Israel: excavation discovers early Byzantine coin depicting the Golgotha

A gold coin minted in 638 or 639, depicting Emperor Heraclius and the hill of Golgotha was found in Ramat Ha-Sharon, North of Tel Aviv, the Israel Antiquities Authority reports.

Photo: Amir Gorzalczany – Israel Antiquities Authority Facebook

Newsroom (26/08/2021 10:13 AM, Gaudium Press) – The Israel Antiquities Authority (IAA) reports that on August 18, during an excavation to establish a new residential neighbourhood, evidence of human activity dating back 1,500 years. The discovery took place in the Ramat Ha-Sharon area north of Tel Aviv.

“The excavation revealed evidence of agricultural-industrial activity at the site during the Byzantine period – about 1,500 years ago,” Yoav Arbel, director of the excavation, announced in a statement released by the IAA.

Among the discoveries there were a large wine press paved with mosaic tile, plastered facilities and foundations of a large structure, possibly a warehouse or farm.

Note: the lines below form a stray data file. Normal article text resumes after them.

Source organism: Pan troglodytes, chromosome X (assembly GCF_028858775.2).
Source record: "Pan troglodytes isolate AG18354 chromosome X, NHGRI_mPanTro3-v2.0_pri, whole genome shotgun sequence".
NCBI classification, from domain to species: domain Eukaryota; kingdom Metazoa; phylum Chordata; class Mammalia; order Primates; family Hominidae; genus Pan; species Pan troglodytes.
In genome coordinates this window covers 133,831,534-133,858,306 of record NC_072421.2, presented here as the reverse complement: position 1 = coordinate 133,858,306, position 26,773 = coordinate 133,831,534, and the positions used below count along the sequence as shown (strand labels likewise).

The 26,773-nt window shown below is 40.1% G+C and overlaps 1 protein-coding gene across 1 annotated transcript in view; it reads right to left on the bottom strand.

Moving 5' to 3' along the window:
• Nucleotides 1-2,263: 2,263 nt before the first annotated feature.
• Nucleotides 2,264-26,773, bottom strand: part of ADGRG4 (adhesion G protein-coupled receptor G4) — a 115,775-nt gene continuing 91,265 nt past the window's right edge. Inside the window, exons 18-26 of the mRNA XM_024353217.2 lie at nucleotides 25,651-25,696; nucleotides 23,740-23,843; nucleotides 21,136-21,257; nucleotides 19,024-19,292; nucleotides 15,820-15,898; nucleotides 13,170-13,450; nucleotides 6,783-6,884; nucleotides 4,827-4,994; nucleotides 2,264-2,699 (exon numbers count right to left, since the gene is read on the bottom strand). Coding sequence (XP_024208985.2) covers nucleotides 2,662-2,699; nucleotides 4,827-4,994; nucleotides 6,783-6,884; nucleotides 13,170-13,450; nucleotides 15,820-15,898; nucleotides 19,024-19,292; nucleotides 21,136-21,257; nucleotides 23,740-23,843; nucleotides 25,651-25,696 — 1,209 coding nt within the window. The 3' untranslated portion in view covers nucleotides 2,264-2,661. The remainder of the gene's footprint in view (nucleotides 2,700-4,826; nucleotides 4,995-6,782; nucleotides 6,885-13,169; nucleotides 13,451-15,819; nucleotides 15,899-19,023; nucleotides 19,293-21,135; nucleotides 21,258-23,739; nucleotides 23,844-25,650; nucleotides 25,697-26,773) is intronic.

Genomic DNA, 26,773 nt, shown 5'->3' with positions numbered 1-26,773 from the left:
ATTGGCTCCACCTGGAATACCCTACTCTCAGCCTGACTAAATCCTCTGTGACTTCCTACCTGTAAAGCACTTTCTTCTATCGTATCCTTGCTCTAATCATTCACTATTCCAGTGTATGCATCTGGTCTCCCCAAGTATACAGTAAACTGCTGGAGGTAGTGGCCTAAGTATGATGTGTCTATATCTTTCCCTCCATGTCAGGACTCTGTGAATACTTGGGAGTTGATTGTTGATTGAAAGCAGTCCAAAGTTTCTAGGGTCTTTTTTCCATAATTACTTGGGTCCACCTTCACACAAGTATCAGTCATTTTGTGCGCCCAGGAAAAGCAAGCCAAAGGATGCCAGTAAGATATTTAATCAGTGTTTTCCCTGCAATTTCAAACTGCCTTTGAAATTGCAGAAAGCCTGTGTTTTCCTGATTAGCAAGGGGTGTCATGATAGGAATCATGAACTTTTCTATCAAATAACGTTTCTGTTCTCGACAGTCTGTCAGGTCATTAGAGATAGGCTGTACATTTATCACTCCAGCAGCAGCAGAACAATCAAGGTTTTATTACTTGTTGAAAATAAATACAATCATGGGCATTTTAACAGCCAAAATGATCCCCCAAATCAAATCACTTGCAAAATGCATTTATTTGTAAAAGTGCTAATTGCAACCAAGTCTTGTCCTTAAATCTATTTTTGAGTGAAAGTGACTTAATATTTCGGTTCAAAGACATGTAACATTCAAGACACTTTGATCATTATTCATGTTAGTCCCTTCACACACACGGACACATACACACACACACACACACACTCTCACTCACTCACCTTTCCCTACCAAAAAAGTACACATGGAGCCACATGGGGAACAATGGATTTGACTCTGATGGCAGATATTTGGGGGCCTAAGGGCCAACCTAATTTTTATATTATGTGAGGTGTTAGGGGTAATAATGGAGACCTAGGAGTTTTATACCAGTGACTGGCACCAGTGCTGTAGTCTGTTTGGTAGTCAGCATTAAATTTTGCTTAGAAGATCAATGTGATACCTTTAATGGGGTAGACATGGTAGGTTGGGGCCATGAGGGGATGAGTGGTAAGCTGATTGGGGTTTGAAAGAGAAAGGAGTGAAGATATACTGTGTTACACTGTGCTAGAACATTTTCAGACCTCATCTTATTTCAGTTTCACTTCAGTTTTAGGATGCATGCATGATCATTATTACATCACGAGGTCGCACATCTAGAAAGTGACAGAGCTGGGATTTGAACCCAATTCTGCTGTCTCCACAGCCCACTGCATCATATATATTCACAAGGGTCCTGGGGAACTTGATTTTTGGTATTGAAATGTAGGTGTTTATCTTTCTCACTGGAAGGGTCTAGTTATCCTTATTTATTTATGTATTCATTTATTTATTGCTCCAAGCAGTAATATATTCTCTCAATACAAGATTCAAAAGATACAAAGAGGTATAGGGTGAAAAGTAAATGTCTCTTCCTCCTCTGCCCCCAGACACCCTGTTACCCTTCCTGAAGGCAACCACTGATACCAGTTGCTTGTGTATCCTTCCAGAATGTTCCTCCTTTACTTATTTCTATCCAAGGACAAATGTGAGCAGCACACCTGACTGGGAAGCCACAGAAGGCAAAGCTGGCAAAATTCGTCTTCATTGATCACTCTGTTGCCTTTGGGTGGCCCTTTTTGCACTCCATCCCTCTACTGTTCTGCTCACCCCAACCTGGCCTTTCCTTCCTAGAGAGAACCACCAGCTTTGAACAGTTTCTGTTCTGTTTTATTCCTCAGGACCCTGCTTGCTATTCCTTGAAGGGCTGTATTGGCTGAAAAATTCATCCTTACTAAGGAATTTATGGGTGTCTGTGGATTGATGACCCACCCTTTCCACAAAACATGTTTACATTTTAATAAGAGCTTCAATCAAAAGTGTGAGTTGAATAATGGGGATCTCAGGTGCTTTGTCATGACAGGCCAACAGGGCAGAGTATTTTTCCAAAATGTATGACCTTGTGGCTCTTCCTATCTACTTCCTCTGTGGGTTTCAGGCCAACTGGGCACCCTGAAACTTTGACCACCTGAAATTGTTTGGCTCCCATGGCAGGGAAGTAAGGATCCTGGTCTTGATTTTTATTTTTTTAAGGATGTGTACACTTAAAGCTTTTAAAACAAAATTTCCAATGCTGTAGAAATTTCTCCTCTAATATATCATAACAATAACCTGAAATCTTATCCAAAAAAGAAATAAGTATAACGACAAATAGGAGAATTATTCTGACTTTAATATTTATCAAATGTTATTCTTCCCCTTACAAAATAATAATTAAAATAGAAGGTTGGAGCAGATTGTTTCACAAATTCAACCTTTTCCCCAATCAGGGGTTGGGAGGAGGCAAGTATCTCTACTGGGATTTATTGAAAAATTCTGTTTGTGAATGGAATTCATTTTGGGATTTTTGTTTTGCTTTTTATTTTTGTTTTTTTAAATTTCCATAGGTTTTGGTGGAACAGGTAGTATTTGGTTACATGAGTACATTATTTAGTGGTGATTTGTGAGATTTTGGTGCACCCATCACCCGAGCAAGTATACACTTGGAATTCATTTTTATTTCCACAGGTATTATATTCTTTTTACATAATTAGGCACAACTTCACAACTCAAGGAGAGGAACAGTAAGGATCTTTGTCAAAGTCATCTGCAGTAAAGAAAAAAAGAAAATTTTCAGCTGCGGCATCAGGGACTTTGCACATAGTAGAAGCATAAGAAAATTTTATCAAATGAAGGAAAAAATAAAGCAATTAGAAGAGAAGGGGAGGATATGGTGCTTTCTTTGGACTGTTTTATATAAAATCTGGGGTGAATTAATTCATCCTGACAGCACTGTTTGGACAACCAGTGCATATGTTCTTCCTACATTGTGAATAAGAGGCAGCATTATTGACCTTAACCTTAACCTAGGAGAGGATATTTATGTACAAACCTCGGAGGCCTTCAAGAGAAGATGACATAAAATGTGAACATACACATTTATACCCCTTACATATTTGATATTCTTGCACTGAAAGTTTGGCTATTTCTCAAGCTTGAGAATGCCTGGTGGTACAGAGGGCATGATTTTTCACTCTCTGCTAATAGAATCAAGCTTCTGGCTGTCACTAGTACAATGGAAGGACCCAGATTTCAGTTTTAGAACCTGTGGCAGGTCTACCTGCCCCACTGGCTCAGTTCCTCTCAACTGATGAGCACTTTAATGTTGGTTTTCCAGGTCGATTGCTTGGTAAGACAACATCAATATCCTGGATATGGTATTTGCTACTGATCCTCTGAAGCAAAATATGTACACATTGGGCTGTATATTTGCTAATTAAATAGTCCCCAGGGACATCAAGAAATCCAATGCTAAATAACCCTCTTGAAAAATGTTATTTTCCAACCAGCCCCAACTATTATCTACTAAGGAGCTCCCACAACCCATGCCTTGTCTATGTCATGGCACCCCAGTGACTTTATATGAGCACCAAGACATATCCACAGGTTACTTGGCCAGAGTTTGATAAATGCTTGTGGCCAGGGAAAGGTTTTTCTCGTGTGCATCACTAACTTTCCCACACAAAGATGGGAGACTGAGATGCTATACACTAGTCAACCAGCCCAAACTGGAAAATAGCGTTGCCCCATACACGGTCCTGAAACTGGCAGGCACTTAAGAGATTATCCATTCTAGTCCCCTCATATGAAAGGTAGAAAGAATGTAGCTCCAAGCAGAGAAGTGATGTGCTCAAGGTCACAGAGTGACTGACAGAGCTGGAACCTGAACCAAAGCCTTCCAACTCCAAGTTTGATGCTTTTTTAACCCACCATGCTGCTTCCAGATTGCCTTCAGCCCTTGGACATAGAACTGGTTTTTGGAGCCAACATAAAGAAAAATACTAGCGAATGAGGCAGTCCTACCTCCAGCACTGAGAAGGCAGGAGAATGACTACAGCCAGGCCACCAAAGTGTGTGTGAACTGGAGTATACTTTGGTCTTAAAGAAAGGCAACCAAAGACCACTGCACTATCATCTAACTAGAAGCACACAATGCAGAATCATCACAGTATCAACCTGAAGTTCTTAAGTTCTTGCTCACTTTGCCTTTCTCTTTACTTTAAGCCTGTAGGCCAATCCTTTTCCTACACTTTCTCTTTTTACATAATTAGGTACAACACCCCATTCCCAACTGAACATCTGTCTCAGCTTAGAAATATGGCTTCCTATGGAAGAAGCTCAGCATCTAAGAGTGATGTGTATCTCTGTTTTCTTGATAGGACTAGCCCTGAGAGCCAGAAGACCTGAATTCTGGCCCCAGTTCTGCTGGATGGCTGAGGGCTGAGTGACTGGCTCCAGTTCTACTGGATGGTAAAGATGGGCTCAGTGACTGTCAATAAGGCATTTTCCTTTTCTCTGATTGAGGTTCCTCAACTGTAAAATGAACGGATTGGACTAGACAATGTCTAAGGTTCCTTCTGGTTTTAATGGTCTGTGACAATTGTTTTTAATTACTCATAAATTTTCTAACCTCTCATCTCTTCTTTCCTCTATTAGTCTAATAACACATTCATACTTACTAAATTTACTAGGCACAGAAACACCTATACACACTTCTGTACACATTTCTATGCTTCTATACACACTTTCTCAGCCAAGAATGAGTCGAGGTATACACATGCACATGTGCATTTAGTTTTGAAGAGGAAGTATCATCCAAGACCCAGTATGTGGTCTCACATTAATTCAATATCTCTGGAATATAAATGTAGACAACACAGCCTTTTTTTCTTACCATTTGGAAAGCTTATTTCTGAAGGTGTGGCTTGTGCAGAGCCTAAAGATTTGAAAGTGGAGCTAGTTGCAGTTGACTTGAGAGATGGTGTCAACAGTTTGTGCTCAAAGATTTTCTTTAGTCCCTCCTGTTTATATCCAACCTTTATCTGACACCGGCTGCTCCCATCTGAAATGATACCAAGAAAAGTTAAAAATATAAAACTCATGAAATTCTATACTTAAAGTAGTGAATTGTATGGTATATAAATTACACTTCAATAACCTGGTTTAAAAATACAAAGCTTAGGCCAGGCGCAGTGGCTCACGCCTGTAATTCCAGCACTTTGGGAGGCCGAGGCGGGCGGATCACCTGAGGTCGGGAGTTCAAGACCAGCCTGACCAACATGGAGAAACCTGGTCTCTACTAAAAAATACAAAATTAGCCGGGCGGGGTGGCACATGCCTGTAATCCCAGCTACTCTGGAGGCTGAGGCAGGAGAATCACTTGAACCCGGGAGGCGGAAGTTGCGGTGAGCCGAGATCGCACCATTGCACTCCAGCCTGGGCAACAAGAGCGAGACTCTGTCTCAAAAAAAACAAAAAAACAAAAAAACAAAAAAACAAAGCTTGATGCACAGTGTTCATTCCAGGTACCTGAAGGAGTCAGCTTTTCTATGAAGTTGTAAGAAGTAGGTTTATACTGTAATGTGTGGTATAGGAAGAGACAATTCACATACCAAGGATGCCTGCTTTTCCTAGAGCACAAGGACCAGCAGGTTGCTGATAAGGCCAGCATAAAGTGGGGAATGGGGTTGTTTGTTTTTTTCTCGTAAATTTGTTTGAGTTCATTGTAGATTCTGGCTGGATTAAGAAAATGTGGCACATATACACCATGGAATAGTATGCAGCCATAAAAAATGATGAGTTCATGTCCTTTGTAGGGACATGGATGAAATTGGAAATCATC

“Inside the buildings and facilities, we found many fragments of storage jars and pots that were evidently used by workers who worked in the fields here,” Arbel said.

Furthermore, the specialists also discovered a bronze chain used to suspend chandeliers that were common in churches at the period.

One of the rare and surprising findings was a rare gold coin. Minted in 638 or 639 by the Byzantine emperor Heraclius, the coin depicts the emperor himself with his two sons on one side and, on the other side, a cross on Golgotha hill, the site of Jesus’ crucifixion along inscriptions engraved on it in Greek and possibly in Arabic.

Arbel pointed out that the gold coin proves the influence of Christianity in that region.

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Compiled by Gustavo Kralj

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